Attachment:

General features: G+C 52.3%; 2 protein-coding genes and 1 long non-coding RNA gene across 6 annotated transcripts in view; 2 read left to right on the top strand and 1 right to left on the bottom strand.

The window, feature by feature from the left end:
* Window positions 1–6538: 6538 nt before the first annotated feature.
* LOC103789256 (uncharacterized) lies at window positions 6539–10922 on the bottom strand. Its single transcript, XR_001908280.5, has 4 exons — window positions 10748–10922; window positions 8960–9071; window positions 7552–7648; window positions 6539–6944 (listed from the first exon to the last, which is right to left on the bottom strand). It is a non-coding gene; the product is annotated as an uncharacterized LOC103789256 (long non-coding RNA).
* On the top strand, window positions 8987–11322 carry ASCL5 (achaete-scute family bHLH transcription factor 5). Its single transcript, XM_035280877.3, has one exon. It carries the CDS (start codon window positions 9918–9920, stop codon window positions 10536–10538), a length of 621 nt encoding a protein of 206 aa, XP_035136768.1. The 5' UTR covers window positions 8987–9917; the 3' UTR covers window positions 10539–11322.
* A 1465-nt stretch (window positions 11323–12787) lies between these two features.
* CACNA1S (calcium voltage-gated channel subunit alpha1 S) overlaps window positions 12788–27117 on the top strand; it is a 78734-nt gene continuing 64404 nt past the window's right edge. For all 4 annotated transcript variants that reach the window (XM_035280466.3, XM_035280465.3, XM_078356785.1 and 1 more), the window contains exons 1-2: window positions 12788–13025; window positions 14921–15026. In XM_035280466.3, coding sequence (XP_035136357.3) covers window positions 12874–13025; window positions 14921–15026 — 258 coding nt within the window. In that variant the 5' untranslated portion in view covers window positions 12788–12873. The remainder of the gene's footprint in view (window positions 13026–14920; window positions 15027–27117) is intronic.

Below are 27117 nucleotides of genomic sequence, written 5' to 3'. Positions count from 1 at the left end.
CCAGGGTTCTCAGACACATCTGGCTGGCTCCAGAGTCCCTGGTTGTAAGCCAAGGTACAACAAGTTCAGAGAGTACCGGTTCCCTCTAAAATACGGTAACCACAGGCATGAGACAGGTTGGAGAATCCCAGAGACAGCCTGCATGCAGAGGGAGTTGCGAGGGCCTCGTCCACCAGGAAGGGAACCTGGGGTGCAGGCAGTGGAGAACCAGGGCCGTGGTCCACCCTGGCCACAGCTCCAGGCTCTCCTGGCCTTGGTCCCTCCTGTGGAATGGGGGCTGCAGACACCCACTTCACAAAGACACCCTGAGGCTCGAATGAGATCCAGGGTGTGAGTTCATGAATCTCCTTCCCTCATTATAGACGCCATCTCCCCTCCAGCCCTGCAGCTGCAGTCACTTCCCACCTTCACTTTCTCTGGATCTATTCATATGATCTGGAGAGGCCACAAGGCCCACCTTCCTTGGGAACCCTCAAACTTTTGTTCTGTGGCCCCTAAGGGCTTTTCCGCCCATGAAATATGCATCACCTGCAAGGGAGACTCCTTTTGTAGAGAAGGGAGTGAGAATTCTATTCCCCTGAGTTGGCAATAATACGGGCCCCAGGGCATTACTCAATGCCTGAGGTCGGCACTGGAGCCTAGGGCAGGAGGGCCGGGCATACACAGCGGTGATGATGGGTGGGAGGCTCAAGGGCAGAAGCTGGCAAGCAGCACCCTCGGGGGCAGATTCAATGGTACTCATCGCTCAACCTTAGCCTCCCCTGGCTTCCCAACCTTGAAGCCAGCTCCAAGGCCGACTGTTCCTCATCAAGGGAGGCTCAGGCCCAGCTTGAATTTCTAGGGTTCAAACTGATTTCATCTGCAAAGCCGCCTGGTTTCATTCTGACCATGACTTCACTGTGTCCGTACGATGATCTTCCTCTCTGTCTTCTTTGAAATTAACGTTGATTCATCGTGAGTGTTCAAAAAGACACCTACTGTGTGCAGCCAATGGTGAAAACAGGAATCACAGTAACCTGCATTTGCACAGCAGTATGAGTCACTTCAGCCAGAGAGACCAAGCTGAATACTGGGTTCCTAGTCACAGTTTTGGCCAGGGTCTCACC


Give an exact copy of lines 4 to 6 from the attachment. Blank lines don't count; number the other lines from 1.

* LOC103789256 (uncharacterized) lies at window positions 6539–10922 on the bottom strand. Its single transcript, XR_001908280.5, has 4 exons — window positions 10748–10922; window positions 8960–9071; window positions 7552–7648; window positions 6539–6944 (listed from the first exon to the last, which is right to left on the bottom strand). It is a non-coding gene; the product is annotated as an uncharacterized LOC103789256 (long non-coding RNA).
* On the top strand, window positions 8987–11322 carry ASCL5 (achaete-scute family bHLH transcription factor 5). Its single transcript, XM_035280877.3, has one exon. It carries the CDS (start codon window positions 9918–9920, stop codon window positions 10536–10538), a length of 621 nt encoding a protein of 206 aa, XP_035136768.1. The 5' UTR covers window positions 8987–9917; the 3' UTR covers window positions 10539–11322.
* A 1465-nt stretch (window positions 11323–12787) lies between these two features.